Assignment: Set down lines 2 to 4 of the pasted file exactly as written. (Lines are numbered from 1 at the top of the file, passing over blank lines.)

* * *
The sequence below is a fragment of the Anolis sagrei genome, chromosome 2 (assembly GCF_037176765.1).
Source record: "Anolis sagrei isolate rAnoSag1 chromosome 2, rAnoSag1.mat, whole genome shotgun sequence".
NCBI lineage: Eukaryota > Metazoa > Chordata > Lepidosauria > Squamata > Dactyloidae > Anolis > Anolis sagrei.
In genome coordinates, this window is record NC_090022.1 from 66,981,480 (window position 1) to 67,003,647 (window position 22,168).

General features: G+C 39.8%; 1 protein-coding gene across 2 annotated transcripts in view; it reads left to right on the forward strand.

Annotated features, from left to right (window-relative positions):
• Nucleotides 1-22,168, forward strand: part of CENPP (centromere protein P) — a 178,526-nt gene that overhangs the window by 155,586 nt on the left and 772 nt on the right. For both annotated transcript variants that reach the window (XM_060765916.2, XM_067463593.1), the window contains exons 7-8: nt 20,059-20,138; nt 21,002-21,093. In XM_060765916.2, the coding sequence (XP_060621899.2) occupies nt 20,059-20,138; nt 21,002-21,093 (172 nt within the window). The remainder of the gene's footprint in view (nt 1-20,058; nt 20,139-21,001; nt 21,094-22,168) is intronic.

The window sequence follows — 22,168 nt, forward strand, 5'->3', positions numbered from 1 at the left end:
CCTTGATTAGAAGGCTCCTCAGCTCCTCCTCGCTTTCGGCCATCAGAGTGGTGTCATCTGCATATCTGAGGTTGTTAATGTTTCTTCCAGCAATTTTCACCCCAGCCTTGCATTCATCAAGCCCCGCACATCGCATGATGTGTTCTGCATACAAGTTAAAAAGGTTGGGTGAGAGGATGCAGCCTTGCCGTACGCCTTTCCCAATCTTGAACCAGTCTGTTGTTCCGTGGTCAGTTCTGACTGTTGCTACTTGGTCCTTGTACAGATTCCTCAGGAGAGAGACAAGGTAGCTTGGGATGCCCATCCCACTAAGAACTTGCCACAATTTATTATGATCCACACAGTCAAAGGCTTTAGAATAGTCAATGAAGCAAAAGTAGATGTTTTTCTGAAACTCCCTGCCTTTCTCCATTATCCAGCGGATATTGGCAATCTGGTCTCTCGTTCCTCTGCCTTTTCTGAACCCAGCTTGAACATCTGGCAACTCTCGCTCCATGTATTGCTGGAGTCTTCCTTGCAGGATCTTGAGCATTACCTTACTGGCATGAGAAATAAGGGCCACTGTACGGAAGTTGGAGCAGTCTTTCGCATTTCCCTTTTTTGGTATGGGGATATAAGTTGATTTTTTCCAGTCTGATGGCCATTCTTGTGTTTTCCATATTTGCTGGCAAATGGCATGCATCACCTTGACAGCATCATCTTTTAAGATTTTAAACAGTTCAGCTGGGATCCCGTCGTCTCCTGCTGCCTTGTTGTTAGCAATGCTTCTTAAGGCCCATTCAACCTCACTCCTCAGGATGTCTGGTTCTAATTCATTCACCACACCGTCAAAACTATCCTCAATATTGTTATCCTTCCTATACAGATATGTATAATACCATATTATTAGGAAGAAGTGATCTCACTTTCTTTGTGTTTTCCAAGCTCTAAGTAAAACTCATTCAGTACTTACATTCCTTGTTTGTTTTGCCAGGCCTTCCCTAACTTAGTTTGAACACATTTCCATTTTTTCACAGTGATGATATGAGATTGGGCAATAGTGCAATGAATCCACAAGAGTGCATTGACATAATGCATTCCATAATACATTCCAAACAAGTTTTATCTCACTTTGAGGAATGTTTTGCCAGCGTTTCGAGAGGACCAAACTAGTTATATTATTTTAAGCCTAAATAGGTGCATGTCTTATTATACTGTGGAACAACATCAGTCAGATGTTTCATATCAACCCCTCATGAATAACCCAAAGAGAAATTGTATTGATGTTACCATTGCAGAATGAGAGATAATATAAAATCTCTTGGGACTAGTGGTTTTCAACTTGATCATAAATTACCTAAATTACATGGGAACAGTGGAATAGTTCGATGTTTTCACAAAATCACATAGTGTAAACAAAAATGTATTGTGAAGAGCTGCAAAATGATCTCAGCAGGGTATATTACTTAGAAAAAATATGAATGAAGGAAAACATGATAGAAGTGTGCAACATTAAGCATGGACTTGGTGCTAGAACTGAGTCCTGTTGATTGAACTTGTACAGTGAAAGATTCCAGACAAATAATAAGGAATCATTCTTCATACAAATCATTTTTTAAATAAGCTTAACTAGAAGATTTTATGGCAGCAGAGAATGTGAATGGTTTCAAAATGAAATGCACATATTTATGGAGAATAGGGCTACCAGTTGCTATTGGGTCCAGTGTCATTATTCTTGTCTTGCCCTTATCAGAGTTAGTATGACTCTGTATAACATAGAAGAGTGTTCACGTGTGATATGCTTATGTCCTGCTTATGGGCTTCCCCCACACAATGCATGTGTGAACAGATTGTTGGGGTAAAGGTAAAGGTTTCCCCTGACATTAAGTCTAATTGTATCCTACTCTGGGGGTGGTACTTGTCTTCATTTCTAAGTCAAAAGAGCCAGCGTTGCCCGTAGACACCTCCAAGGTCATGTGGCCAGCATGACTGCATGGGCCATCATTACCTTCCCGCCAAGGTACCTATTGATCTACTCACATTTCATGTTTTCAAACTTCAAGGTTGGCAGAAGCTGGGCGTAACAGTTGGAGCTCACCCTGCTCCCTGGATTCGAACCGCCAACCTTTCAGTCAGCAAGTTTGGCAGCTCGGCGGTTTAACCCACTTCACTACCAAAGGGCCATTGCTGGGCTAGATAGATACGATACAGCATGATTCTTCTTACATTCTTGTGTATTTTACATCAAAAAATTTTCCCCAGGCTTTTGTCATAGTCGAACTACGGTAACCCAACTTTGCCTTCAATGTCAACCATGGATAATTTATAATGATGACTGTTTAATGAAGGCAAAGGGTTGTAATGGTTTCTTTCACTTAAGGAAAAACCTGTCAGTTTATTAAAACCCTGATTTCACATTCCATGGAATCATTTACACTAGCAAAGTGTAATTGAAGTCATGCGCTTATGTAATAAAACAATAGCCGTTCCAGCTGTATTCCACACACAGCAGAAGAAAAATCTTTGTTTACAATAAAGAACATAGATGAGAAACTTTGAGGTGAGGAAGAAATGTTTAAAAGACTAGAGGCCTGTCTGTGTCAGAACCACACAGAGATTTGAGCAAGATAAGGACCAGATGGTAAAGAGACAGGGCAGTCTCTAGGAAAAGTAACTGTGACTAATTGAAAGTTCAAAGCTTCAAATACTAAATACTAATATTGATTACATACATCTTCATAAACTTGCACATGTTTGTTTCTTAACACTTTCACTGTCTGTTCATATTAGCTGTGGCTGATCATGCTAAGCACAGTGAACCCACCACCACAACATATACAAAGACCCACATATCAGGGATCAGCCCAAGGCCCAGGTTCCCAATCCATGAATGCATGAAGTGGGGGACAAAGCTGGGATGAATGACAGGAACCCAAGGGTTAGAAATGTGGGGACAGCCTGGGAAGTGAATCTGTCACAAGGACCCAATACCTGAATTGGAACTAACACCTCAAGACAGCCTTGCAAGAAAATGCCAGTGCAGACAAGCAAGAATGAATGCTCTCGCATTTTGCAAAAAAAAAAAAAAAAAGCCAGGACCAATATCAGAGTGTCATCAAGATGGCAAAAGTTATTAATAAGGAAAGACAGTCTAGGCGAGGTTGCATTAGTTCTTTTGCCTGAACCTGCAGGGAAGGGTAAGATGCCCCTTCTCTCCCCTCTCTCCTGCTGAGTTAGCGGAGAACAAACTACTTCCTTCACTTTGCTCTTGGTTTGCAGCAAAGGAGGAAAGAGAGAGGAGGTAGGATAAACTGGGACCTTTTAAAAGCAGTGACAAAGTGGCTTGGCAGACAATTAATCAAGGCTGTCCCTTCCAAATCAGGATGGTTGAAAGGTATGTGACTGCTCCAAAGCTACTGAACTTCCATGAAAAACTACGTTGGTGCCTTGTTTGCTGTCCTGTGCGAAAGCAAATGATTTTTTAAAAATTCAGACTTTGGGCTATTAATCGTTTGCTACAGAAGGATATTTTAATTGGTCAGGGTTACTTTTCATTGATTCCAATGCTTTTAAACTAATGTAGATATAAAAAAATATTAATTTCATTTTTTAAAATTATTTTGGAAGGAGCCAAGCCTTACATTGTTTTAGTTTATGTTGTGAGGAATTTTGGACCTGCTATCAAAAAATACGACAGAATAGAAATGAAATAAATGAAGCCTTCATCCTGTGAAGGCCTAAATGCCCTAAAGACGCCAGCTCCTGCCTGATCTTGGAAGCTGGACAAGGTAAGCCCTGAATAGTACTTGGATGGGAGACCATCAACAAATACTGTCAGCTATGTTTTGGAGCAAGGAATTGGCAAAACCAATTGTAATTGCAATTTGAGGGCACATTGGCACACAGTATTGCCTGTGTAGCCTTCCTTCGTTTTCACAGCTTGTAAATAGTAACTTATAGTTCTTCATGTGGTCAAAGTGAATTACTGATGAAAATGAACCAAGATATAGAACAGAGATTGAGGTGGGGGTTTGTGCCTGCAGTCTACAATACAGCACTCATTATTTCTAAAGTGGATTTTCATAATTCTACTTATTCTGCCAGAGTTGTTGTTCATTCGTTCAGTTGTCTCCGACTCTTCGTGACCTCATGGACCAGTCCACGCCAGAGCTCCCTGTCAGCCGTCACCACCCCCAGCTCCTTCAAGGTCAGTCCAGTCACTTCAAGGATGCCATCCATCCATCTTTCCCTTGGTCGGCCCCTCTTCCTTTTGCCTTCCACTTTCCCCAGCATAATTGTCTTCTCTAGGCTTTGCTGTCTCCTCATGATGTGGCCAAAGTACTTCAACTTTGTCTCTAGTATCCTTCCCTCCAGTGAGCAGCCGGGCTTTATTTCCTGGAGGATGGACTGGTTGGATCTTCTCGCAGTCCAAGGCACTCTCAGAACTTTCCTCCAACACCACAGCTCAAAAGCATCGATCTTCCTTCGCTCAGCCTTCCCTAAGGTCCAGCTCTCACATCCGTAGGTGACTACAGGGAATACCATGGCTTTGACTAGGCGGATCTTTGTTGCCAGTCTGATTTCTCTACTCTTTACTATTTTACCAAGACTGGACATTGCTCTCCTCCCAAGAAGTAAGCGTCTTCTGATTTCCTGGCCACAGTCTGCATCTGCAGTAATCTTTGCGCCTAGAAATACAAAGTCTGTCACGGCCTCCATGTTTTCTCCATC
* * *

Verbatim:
Source record: "Anolis sagrei isolate rAnoSag1 chromosome 2, rAnoSag1.mat, whole genome shotgun sequence".
NCBI lineage: Eukaryota > Metazoa > Chordata > Lepidosauria > Squamata > Dactyloidae > Anolis > Anolis sagrei.
In genome coordinates, this window is record NC_090022.1 from 66,981,480 (window position 1) to 67,003,647 (window position 22,168).